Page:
Television Interview - Sunrise

17 Jun 2022
Prime Minister

NATALIE BARR, HOST: Prime Minister Anthony Albanese joins me now. Good morning, Prime Minister.


BARR: Power companies have really held this country for ransom this week, haven’t they? We are all going to pay the price down the track. What are you going to do to make sure this never happens again?

PRIME MINISTER: Well we’re going to make sure that Australia has an energy policy, that would be a start. What we're paying for here is 10 years of delay and denial. We haven’t had the investment go into the energy sector that is needed because we haven’t had the investment certainty that businesses require. And that’s why yesterday, we announced, or signed, the pledge that we have for our Powering Australia plan that will drive that new investment in energy, and that is why it has been supported by the Business Council of Australia, The Australian Industry Group, the National Farmers’ Federation, as well as the Australian Chamber of Commerce and Industry, the ACTU. People want an end to the nonsense that has gone on for the last decade, you can’t fix 10 years of inaction in just 10 days. But we are taking immediate action through AEMO to make sure that the lights stay on, but the same time, we are making sure that create that investment environment to make sure we get it right.

BARR: So, I think people are wondering what happens immediately, what happens on Monday? What are you doing immediately to make sure the lights stay on? We know there is a long-term plan and a medium-term plan, but are we in for a winter where we’ve got these huge problems?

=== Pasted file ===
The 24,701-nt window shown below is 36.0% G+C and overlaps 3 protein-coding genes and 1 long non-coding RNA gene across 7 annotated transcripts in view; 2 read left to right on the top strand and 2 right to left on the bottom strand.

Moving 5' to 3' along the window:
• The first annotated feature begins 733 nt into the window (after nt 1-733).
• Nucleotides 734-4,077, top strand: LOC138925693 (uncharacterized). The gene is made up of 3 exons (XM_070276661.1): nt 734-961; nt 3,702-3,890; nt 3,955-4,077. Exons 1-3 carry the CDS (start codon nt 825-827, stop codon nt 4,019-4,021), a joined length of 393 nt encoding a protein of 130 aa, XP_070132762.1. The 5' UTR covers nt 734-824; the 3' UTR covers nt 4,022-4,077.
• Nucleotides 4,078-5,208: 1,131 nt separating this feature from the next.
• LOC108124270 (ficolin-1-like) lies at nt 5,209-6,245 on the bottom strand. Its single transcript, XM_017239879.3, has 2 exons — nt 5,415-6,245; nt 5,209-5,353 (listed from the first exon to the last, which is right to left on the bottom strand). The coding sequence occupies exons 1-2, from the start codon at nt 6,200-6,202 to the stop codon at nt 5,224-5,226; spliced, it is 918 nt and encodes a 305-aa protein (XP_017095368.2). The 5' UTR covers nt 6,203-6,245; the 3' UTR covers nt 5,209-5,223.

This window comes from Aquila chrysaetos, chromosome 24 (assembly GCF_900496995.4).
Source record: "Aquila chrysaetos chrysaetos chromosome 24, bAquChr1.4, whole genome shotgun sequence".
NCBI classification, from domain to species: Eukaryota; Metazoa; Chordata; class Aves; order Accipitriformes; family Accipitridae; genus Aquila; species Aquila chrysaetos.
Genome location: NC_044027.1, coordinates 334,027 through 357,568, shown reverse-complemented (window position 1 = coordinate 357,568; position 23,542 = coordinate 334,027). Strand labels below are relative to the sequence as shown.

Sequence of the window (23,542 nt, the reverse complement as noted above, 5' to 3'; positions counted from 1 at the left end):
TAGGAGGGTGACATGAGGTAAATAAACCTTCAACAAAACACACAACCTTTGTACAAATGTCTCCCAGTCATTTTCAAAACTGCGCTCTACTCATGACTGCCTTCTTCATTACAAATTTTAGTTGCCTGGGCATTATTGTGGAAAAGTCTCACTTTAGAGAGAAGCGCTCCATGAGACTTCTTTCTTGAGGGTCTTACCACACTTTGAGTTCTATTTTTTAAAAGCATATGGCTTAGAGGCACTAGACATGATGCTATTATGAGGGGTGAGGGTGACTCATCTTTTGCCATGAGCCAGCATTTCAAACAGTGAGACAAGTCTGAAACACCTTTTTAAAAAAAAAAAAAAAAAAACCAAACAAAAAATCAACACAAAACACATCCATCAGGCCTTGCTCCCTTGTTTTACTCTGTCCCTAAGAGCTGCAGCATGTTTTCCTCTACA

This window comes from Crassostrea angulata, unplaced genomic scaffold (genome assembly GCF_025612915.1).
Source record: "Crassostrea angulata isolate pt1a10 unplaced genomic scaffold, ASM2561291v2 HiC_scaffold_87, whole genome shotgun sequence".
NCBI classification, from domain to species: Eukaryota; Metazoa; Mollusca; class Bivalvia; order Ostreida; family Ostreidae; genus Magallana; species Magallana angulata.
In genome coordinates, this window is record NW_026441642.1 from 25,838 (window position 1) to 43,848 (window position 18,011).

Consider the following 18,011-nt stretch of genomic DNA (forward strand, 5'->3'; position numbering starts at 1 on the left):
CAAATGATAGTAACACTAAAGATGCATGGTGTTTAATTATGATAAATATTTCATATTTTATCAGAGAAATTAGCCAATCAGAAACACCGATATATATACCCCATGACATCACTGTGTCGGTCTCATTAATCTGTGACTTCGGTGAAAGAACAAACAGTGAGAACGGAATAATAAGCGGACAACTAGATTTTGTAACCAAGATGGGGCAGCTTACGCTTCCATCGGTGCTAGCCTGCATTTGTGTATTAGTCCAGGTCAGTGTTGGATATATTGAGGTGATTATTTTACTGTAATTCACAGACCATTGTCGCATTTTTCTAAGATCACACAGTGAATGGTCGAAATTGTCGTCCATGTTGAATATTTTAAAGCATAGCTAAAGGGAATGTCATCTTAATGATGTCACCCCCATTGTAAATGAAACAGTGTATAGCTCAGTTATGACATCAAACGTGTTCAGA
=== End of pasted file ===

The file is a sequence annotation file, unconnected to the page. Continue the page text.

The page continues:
PRIME MINISTER: Well the Australian Energy Market Operator have intervened with our support. They’ve suspended the operation of the market to make sure they are directing companies to essentially supply what is needed. But there is an issue out there of supply. It is no good gilding the lily and pretending that that hasn’t happened. And it can’t be just fixed overnight, but what we’re doing is taking the immediate action to assist households and businesses through the Australian Energy Market Operator using the tools which are at its disposal.

BARR: So if the energy market operator has, they’re going to compensate the big energy generators, aren’t they? Won't we have to pay for the down the line as consumers?

PRIME MINISTER: Well we’re paying for 10 years of inaction, that’s what’s happening, Nat.

BARR: We know that, unfortunately, this has landed in your lap.

PRIME MINISTER: That is what is happening.

BARR: And look, we all know. We know you can’t fix it in two weeks, no-one is expecting that, but it’s landed in your lap. So, now the regulators had to step in and compensate all these big companies, everyone just wants to know what is happening now. Will we have to pay higher bills because they are compensated?

PRIME MINISTER: I have told you what's happening now, Nat. We are paying higher bills because of this Government’s failure, the former Government’s failure to act. That is happening now. Our power bills are higher than they should be because there is an issue with supply. We haven’t had any of the investment that is required into new energy. And when we’ve had that new energy, we haven’t fixed the transmission grid. So it won’t plug-in essentially, it is not fit for the 21st century. And that’s is why AEMO have taken this immediate action. It is no good me standing here, Nat, and saying there aren’t issues, because there are. We are facing them, we are dealing with the immediate consequences, as well as making sure we actually fix the problems which are there.

BARR: So, I suppose people are thinking, what do we do now in the future? Are you going to give people rebates?

PRIME MINISTER: Sorry Nat, my audio has gone.